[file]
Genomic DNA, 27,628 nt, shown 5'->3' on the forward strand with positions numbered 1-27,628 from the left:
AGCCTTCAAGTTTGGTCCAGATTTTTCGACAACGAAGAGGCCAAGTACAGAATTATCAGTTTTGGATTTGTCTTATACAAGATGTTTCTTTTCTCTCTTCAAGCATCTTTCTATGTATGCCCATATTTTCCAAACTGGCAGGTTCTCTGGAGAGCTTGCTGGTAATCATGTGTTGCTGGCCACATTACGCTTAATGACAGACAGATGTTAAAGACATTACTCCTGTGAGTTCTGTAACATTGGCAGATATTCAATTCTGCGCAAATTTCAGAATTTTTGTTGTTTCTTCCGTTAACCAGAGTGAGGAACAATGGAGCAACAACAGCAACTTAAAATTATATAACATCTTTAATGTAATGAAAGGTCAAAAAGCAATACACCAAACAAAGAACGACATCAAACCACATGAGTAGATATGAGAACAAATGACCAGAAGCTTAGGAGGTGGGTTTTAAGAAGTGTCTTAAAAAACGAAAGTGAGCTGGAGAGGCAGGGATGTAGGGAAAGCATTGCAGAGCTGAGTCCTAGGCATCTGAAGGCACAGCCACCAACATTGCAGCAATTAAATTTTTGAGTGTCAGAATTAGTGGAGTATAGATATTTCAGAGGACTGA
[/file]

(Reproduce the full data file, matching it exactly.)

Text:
Genomic DNA, 27,628 nt, shown 5'->3' on the forward strand with positions numbered 1-27,628 from the left:
AGCCTTCAAGTTTGGTCCAGATTTTTCGACAACGAAGAGGCCAAGTACAGAATTATCAGTTTTGGATTTGTCTTATACAAGATGTTTCTTTTCTCTCTTCAAGCATCTTTCTATGTATGCCCATATTTTCCAAACTGGCAGGTTCTCTGGAGAGCTTGCTGGTAATCATGTGTTGCTGGCCACATTACGCTTAATGACAGACAGATGTTAAAGACATTACTCCTGTGAGTTCTGTAACATTGGCAGATATTCAATTCTGCGCAAATTTCAGAATTTTTGTTGTTTCTTCCGTTAACCAGAGTGAGGAACAATGGAGCAACAACAGCAACTTAAAATTATATAACATCTTTAATGTAATGAAAGGTCAAAAAGCAATACACCAAACAAAGAACGACATCAAACCACATGAGTAGATATGAGAACAAATGACCAGAAGCTTAGGAGGTGGGTTTTAAGAAGTGTCTTAAAAAACGAAAGTGAGCTGGAGAGGCAGGGATGTAGGGAAAGCATTGCAGAGCTGAGTCCTAGGCATCTGAAGGCACAGCCACCAACATTGCAGCAATTAAATTTTTGAGTGTCAGAATTAGTGGAGTATAGATATTTCAGAGGACTGA